Republicans have been optimistic about their chances of making gains in the U.S. Senate this fall or perhaps even gaining control in the upper chamber. But a couple of races in the Northeast demonstrate just how grave the party’s problems have become. If Republicans had even a semblance of statewide party organization or talent, they might have had a chance to knock off Sen. Kirsten Gillibrand, an undistinguished freshman whose transformation from moderate to liberal has attracted little notice since her surprise appointment to replace Hillary Clinton. But there is no New York Republican Party, so the little-known Gillibrand will skate to re-election this fall. But as infuriating as the utter collapse of a once vibrant New York GOP may be, in some ways the party’s dilemma in Connecticut is even worse.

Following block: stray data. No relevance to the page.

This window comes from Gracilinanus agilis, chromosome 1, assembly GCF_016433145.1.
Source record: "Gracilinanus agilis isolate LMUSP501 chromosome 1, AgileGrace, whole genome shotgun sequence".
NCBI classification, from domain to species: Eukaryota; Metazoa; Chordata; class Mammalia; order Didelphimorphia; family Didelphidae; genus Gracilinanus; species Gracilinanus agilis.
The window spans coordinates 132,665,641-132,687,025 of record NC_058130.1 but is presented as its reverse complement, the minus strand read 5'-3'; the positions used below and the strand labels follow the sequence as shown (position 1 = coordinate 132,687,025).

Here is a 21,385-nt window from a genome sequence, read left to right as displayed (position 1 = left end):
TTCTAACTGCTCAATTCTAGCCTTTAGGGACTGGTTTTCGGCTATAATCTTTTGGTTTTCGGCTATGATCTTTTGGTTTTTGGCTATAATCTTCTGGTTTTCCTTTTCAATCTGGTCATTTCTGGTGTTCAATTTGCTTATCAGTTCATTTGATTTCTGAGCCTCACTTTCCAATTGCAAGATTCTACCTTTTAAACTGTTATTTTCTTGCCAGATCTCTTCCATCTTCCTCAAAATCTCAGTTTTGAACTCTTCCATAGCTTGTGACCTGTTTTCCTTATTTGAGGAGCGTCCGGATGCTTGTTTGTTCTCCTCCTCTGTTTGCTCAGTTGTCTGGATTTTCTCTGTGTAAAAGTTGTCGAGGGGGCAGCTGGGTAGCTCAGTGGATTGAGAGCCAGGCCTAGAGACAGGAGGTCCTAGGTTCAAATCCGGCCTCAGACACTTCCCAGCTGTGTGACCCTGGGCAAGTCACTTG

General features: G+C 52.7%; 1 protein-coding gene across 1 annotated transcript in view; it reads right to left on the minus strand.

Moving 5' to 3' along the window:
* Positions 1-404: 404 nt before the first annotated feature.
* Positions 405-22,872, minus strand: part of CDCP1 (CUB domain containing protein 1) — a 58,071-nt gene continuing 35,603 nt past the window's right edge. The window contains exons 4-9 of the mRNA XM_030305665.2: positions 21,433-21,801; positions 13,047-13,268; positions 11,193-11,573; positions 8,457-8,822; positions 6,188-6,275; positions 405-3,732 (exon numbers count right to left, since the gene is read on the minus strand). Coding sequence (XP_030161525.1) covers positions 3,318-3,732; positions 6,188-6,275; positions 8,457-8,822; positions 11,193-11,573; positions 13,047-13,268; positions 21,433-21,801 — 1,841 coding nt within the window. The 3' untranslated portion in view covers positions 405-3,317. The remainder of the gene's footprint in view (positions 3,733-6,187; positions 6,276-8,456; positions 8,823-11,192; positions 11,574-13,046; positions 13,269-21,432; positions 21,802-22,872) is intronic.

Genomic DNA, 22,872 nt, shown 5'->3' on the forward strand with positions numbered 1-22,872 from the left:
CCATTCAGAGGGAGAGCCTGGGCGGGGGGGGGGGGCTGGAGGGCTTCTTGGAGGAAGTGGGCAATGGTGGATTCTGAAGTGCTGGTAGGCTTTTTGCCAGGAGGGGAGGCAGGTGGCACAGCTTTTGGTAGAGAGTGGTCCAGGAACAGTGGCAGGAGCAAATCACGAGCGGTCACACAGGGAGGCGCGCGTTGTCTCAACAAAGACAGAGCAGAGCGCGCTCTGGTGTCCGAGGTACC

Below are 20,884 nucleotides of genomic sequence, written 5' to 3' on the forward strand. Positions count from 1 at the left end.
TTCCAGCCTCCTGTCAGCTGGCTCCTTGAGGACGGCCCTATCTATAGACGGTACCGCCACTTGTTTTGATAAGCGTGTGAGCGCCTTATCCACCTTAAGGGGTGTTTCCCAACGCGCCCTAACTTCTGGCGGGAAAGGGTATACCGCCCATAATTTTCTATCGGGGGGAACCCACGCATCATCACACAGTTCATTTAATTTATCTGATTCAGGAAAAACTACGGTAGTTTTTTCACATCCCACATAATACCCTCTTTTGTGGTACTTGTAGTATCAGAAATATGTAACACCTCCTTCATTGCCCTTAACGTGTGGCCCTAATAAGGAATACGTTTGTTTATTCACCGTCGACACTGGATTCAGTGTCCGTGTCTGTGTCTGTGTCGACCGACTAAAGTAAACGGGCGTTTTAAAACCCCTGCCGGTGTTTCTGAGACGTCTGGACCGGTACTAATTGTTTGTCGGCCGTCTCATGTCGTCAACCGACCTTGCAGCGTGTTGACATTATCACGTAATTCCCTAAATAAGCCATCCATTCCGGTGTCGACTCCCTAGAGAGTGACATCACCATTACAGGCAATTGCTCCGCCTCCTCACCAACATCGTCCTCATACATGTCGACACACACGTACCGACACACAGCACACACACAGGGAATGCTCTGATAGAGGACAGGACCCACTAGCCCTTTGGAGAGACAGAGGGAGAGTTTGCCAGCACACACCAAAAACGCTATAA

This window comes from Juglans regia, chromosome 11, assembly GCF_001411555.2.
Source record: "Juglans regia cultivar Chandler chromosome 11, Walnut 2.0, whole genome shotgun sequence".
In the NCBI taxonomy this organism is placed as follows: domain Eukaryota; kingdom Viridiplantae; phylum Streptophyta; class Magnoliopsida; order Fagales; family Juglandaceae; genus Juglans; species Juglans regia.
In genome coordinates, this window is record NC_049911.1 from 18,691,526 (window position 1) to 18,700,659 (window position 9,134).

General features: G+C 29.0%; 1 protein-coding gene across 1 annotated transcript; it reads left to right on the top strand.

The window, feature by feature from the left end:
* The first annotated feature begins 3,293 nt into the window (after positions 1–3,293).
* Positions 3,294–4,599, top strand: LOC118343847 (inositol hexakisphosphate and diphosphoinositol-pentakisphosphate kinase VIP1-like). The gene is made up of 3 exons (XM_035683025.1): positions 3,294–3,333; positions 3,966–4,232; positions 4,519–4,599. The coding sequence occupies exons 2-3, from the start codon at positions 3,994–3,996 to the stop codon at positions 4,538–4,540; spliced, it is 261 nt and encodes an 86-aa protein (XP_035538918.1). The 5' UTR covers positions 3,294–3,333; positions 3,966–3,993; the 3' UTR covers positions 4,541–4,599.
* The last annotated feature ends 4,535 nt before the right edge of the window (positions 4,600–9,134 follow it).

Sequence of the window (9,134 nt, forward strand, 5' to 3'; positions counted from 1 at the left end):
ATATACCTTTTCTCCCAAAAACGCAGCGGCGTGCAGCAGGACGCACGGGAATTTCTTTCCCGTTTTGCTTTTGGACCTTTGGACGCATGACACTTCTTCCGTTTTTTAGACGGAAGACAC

It’s true that the Constitution State is as deep blue as New York and the rest of New England. But Republicans might have had a fighting chance to snatch the open seat that Joe Lieberman is leaving this fall. The likely Democratic nominee, Rep. Chris Murphy, is favored but is eminently beatable. But instead of nominating a Republican who might have a chance to steal a blue state seat, state Republicans are likely to choose a candidate in tomorrow’s primary who isn’t much more likely to be sworn in next January than Wendy Long, the New York GOP’s sacrificial lamb, who will be slaughtered by Gillibrand. Linda McMahon is probably going to be the GOP winner in Connecticut tomorrow. That will be no reason for anyone, Republican or Democrat, to celebrate.